March 26, 1874
Robert Frost was born in San Francisco, California, to journalist William Prescott Frost, Jr., and Isabelle Moodie. Frost's father was a teacher and later an editor of the San Francisco Evening Bulletin, and an unsuccessful candidate for city tax collector. After his father's death in May 5, 1885, in due time the family moved across the country to Lawrence, Massachusetts under the patronage of Robert's grandfather, who was an overseer at a New England mill. Frost graduated from Lawrence High School in 1892.
In 1894 he sold his first poem, "My Butterfly: An Elegy" (published in the November 8, 1894 edition of the New York Independent) for fifteen dollars. Proud of this accomplishment he proposed marriage to Elinor Miriam White, but she demurred, wanting to finish college (at St. Lawrence University) before they married. Frost then went on an excursion to the Great Dismal Swamp in Virginia, and asked Elinor again upon his return. Having graduated she agreed, and they were married at Harvard University, where he attended liberal arts studies for two years.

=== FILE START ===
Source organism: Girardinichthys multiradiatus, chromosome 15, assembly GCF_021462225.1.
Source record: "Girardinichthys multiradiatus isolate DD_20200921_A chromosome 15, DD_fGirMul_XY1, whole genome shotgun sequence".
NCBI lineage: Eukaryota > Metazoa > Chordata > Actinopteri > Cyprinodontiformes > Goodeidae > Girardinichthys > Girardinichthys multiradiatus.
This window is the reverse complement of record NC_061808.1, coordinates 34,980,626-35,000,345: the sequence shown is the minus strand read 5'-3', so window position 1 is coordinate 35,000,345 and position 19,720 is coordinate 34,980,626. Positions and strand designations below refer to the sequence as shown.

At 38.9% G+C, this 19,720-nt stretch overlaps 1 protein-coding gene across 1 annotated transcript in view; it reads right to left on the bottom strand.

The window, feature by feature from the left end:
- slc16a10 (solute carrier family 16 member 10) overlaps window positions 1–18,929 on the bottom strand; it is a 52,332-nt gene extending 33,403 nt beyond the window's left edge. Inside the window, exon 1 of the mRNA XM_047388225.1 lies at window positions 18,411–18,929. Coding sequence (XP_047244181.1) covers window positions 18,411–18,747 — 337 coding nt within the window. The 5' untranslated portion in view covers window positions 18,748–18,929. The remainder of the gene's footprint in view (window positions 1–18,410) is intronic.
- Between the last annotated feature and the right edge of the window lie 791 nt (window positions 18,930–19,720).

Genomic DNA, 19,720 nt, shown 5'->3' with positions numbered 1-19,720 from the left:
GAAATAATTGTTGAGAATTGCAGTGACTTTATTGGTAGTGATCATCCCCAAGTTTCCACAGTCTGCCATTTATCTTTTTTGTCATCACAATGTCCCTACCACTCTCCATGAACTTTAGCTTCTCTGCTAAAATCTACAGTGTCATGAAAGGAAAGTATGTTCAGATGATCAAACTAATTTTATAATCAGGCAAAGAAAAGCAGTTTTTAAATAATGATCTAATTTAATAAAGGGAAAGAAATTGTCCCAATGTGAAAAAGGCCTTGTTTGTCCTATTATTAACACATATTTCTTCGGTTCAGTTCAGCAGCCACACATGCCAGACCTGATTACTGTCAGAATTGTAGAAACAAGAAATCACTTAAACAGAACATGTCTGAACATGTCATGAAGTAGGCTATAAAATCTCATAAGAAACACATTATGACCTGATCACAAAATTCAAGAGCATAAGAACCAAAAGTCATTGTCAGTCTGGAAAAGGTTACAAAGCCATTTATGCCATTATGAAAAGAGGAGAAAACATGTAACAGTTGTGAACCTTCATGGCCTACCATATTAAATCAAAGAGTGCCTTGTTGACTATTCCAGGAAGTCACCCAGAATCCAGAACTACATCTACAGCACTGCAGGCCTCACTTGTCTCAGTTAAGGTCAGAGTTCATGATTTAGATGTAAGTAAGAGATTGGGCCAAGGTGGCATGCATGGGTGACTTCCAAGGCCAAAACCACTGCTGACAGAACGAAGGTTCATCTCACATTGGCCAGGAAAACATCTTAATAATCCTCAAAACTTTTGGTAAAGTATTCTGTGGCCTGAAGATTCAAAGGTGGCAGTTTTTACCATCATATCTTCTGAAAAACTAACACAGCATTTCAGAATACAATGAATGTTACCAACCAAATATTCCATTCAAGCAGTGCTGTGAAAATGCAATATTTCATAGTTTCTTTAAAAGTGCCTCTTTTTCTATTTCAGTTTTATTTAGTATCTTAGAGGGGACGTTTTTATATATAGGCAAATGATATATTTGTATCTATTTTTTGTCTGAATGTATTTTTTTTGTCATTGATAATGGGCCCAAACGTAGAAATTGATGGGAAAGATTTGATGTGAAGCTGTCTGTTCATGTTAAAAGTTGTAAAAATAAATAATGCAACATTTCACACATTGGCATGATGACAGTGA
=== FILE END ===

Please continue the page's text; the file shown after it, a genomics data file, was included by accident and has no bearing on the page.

A Late Walk
When I go up through the mowing field,
The headless aftermath,
Smooth-laid like thatch with the heavy dew,
Half closes the garden path.
And when I come to the garden ground,
The whir of sober birds
Up from the tangle of withered weeds
Is sadder than any words
A tree beside the wall stands bare,
But a leaf that lingered brown,
Disturbed, I doubt not, by my thought,
Comes softly rattling down.
I end not far from my going forth
By picking the faded blue
Of the last remaining aster flower
To carry again to you.